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Prof’s research examines our perspectives of the ‘hood

Posted by jeff on Sep 26th, 2011 and filed under Gallery, Research, Researcher of the month, Top stories. You can follow any responses to this entry through the RSS 2.0. You can leave a response or trackback to this entry

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Brock professor Hans Skott-Myhre displays the cover image for the soon-to-be-released book Habitus of the Hood, which he co-edited with one of his former students

A Brock professor and the master’s student he supervised have co-edited an eagerly anticipated book that gives us new perspectives of the ’hood.

Habitus of the Hood is a collection of essays that explores how the ‘hood has been conceived — from the experiences of residents, particularly its youth, to its representation in popular culture.

Hans Skott-Myhre is an associate professor of Child and Youth Studies. He’s on faculty in the MA in Popular Culture and the Interdisciplinary PhD program. He’s also an adjunct professor in Child and Youth Studies at the University of Victoria.

Chris Richardson, the other editor, received his MA in Popular Culture in 2008 from Brock. He’s currently a PhD candidate in the Faculty of Information and Media Studies at the University of Western Ontario.

The book, three years in the making, contains a mix of contributions from scholars who’ve lived inside, outside or both sides of the ’hood. The book’s published by Intellect Ltd. and is scheduled for release in October.

“I was extremely pleased that Chris asked me to co-edit his first book,” said Skott-Myhre. “His vision for an alternative reading for the ’hood was powerful and compelling. It has been an honour to be able to advise, co-author and learn from him.”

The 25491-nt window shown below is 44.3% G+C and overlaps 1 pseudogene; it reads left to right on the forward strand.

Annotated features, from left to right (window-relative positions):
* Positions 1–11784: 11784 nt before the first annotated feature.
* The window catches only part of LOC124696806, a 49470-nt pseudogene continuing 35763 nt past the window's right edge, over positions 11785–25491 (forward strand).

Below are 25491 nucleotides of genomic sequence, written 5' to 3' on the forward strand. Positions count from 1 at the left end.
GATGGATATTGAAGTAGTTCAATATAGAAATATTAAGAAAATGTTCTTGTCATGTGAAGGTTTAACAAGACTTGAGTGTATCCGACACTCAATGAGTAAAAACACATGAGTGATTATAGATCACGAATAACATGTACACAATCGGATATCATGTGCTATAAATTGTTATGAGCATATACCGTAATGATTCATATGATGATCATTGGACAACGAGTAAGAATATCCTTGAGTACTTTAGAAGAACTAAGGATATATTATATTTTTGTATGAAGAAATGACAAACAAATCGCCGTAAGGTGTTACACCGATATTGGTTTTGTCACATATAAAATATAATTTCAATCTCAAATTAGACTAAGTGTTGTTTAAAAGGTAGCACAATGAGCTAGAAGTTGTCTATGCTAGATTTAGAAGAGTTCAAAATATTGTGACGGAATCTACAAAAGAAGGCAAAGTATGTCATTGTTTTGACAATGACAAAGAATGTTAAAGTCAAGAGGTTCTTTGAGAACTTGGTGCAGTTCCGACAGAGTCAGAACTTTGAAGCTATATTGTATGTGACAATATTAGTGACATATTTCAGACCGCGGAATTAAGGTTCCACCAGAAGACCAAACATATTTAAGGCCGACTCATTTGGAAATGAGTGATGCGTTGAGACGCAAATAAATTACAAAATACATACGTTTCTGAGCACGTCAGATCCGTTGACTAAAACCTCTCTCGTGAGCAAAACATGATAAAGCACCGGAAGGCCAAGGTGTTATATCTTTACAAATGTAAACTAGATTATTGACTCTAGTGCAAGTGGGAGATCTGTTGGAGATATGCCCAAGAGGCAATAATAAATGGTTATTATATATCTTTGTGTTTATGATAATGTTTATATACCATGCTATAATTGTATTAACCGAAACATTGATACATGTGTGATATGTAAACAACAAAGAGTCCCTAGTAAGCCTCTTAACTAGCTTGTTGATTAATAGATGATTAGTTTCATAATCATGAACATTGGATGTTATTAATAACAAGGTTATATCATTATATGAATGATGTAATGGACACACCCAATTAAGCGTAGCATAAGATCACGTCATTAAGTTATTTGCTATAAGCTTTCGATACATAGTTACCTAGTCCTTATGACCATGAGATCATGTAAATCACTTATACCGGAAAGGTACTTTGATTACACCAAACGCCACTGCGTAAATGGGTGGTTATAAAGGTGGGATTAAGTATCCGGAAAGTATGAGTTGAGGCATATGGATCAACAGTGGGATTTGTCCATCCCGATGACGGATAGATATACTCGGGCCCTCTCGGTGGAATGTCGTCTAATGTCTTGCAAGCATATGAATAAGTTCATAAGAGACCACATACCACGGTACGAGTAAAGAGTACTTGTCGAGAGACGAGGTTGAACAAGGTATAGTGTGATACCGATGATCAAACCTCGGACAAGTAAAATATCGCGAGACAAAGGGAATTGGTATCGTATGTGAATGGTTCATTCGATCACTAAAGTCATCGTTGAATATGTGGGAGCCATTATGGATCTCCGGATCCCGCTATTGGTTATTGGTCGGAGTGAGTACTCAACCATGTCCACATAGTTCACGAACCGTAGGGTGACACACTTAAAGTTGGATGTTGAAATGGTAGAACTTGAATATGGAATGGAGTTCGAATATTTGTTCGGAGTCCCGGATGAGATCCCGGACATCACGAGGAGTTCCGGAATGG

Habitus is a complex concept that describes the set of socially learned skills and ways of acting as individuals, groups, societies and nations that are acquired through everyday experiences and activities.

The book explores the way that history, society and geography interact with the identity formation of young people, Skott-Myhre said. Habits, beliefs and practices of the people who live in the space also shape the space, often contrary to media expectations and portrayals.

“The ’hoods are a place where people live, work, go to the grocery store,” Skott-Myhre said. “The dominant media and agenda of the ruling class often try to explain away the suffering that make the ‘hoods seem scary — broken families, fatherless homes, high crime, poverty. In fact, there is a rich and supportive community where alternative economies and cultures exist and thrive.”

His chapter in Habitus of the Hood was based on living in the ’hood in the U.S. Before entering academe, he worked for 25 years with homeless and runaway kids.

“I left that work with an appreciation for the value of struggle and revolution,” he said. “People who won’t be assimilated into the system find another way, and it’s not through government or NGOs or the middle class.”

Richardson became interested in perspectives of the ’hood after growing up in Scarborough. Even though did not grow up in the ’hood, he often felt that the entire city of Scarborough was painted with the same brush, stereotyped as an area of high crime. There was little attempt to scratch beyond that thin veneer to discover its rich and diverse aspects. The areas of Jane-Finch and Regent Park were similarly stamped as areas of high crime and disintegrating family structures.

“The ‘hood is a place we all think we know,” said Richardson. “It’s on TV. It’s on film. It’s in music. But for those who live it day to day, it’s a very different place.”

Richardson credits Brock with encouraging him to pursue his interests in researching the ’hood.

“My experiences at Brock really opened my eyes to what was possible in academe,” he said. “When I wanted to investigate and write about Tupac, hip hop, gangster films, or Sesame Street, the faculty encouraged me to pursue those ideas and showed me how to do so in a rigorous, scholarly way.

“When Hans and I began talking about doing a book, I thought there was no way he would see it through,” he said. “He’s a very busy professor and I was a lowly MA student. But he said yes right away and he’s been engaged and encouraging throughout the process.”

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